American Journal of Chemistry

p-ISSN: 2165-8749    e-ISSN: 2165-8781

2019;  9(3): 91-94



The Chemistry of the Folin Test for Uric Acid

Francisco Sánchez-Viesca, Reina Gómez

Organic Chemistry Department, Faculty of Chemistry, National Autonomous University of Mexico, Mexico City (CDMX), Mexico

Correspondence to: Francisco Sánchez-Viesca, Organic Chemistry Department, Faculty of Chemistry, National Autonomous University of Mexico, Mexico City (CDMX), Mexico.


Copyright © 2019 The Author(s). Published by Scientific & Academic Publishing.

This work is licensed under the Creative Commons Attribution International License (CC BY).


In the interaction of uric acid with sodium tungstate in phosphoric acid, followed by alkalinisation in order to develop a blue colour (Folin Test for uric acid) there are two reaction series, organic and inorganic. These are described and a mechanism has been provided for each reaction along with sustaining references to similar chemical deportment. The process is an oxidative degradation that involves addition to double bond, organometallic ester, oxido-reduction step, epoxide formation, pyrimidine ring breakdown, hydration, decarboxylation, and oxirane isomerization. The final product, 2,4-dioxo-5-ureido-imidazolidine, has been obtained before by other methods differing in oxidant and reaction medium, with no mechanism advanced. The chemistry related to the involved inorganic compounds is also treated in detail.

Keywords: Allantoin, Allophanic acid, Isocyanate, Oxidative degradation, Phosphotungstic reagent, Reaction mechanism, Reactive intermediates, Uric acid

Cite this paper: Francisco Sánchez-Viesca, Reina Gómez, The Chemistry of the Folin Test for Uric Acid, American Journal of Chemistry, Vol. 9 No. 3, 2019, pp. 91-94. doi: 10.5923/j.chemistry.20190903.01.

1. Introduction

Continuing our studies on organic reaction mechanisms [1-4], we turned our attention to the Folin Test for uric acid.
Besides the laboratory results, many times the colour tests induce the theorist’s interest in order to disentangle the reactions that are occurring.
The clinical significance of uric acid is well known. At high uric levels (hyperuricemia) uric acid crystallizes and the crystals deposit in joints, tendons and surrounding tissues resulting in an attack of gout.
In this paper we study the reaction mechanism of the Folin test, the reaction of uric acid with sodium tungstate in phosphoric acid that yields an intense blue colour [5]. We describe the mechanism of the steps of the uric acid oxidative degradation to allantoin and the coloured tungsten derivatives that are formed.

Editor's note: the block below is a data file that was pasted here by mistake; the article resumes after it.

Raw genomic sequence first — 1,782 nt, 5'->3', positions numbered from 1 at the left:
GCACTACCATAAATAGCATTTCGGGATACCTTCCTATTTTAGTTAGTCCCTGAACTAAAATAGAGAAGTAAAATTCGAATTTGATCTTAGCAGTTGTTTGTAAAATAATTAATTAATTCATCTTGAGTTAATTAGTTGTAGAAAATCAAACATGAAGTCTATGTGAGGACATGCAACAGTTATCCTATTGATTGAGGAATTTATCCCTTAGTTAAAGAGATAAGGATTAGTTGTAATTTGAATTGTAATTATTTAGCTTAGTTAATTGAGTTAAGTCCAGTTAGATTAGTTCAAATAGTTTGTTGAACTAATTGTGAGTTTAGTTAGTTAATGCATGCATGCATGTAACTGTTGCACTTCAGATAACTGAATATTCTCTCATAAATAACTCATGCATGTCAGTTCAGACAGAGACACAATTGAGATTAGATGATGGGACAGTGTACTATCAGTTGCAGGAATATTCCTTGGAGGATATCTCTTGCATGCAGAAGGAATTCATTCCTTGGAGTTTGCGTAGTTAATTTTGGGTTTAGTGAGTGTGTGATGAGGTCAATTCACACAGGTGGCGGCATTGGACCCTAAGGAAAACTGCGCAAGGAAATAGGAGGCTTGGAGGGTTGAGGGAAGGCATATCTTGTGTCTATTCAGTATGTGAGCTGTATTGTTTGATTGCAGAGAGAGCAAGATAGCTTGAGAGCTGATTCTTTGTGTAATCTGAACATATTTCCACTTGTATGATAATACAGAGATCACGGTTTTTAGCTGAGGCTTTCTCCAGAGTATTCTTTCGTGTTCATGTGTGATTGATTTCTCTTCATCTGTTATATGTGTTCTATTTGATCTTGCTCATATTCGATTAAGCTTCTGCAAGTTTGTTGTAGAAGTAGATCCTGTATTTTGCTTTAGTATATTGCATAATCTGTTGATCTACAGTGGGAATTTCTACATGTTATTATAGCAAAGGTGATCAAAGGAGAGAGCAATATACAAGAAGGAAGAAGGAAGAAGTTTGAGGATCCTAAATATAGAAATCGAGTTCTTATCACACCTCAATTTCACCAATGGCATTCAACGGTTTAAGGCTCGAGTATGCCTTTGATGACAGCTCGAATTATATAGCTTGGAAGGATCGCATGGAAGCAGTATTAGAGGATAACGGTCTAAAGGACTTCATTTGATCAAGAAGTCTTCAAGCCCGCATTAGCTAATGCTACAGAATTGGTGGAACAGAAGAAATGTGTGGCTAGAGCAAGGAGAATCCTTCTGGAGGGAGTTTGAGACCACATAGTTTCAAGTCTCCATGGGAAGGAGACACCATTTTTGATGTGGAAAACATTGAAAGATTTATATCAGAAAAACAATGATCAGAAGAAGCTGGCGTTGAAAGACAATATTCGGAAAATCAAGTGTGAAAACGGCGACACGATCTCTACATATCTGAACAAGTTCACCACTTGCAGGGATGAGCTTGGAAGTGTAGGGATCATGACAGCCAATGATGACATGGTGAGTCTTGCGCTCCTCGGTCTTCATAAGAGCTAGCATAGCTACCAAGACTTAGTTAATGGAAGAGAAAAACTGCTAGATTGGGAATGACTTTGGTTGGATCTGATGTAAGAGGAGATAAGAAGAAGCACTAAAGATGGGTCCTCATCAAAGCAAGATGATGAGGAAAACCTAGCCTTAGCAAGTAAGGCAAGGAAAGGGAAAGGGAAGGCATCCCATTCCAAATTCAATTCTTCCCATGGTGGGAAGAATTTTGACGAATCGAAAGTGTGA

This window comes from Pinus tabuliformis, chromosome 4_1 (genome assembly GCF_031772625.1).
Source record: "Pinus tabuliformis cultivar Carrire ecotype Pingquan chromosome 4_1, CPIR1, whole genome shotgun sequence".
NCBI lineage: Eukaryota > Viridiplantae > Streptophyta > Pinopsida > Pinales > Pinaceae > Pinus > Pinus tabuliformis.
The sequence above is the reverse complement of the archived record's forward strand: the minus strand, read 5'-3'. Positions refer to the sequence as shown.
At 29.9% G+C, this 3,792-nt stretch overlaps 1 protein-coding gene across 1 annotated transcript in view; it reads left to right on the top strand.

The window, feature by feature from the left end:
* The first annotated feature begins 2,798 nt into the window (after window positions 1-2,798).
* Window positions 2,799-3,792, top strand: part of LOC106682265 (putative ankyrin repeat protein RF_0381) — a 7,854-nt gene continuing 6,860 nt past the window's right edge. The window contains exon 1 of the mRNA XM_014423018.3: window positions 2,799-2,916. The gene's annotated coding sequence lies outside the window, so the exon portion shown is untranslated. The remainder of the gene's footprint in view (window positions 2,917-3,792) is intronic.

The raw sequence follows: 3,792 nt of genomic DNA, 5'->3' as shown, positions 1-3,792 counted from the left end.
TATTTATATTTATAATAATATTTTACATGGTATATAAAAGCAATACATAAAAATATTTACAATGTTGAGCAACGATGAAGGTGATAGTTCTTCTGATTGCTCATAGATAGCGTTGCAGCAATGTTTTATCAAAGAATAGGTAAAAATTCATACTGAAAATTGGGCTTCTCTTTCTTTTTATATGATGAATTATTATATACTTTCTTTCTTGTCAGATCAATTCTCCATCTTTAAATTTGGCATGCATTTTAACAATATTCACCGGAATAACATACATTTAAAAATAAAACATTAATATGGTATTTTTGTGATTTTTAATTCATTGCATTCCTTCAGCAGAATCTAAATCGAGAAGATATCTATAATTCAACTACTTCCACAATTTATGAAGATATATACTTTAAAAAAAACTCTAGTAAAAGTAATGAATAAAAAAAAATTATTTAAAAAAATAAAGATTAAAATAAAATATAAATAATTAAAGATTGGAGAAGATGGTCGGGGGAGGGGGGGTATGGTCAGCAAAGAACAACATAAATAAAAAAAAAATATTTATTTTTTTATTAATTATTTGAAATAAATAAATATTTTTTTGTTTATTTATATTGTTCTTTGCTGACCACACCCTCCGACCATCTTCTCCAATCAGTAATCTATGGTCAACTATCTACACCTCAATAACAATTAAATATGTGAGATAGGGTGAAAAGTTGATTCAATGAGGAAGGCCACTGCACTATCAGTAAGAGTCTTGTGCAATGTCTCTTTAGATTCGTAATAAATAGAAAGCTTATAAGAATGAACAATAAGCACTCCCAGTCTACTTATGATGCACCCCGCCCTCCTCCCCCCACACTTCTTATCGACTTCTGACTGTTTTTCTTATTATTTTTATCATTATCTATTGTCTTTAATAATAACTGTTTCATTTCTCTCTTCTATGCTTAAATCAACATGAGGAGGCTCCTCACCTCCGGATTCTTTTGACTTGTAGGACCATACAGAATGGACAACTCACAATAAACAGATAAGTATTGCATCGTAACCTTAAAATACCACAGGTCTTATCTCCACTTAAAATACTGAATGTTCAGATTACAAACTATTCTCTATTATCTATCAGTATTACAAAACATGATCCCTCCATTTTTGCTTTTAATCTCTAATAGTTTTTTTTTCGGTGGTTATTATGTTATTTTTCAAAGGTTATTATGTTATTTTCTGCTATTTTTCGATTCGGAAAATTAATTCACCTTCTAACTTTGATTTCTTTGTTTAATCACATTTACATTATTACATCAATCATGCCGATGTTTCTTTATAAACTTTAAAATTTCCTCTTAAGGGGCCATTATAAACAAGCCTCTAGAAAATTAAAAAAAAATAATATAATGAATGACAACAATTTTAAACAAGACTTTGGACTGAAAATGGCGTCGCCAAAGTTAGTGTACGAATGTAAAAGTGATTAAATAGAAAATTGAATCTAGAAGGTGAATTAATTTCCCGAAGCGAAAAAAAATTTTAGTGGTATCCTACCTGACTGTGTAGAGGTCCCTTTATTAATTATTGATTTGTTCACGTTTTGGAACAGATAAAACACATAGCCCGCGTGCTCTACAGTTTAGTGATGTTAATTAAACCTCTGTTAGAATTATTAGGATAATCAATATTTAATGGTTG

There is a memorial article dedicated to Otto Folin [6]; and the reagent, though not complicated, is also commercially available (Supplier: VWR Chemicals).
The discussion has been enhanced with logical connectors, similar reactivities, and 3D molecular structures.

2. Antecedents

As said before, Folin’s reagent employs sodium tungstate in phosphoric acid. Closely related inorganic reagents that also give blue coloured products are the Buckingham reagent for alkaloids [7, 8] and the Froehde reagent [9, 10]. The first uses ammonium molybdate in concentrated sulphuric acid. The second utilizes sodium molybdate in the same acid, and Froehde employed it in a test for morphine. Years later the Irish physician E. W. Davy published a new test for carbolic acid (phenol) employing the sulphomolybdic reagent [11-13]. This discloses that the phenol group in morphine is responsible for the positive reaction of this compound.
Molybdene and tungsten are transition elements that are vicinal in the d-block, group VI (the chromium group). Molybdates and tungstates are mild oxidants.
Tungsten (Z=74) is in the third series and its electron structure is: Xe core, 4f14, 5d4, 6s2 [14]. Electron transfer from the 6s to the 5d orbitals gives d6 orbitals with additional stability. The hexavalent tungstates are example of this.
Acidified tungstates when reduced give blue pigments and colorations [15]. When the acidified tungstate solution is reduced with hydrazine, hydrogen sulphide, or other reagents, an amorphous intense blue product is obtained [16].
The blue products are W2O5 [17], and W3O8 [18], and both come from WO2, tungsten(IV) oxide (tungsten suboxide).
This pertinent information will sustain the reaction mechanism proposed in the next section.

3. Discussion

Uric acid is tautomeric and presents the lactam form (2,6,8-trioxopurine) and the lactim form (2,6,8-trihydroxypurine), Figure 1.
Figure 1. Purine frame, and uric acid lactam and lactim forms
Uric acid crystallizes in the lactam form [19], computational chemistry also indicating that tautomer to be the most stable [20]. However, with phosphoryl chloride uric acid reacts in the lactim form, yielding a trichloro derivative with imidoyl chloride groups [21].
After this previous information, the mechanism of the reaction of uric acid with the phosphotungstic reagent was disclosed as follows.
The ureido groups are rather stable due to the resonance effect with the nitrogen atom vicinal to the carbonyl group. Thus, reaction begins by tungstic acid addition to the double bond since the compound is not aromatic, similarly to nitric acid addition to indigo double bond [22].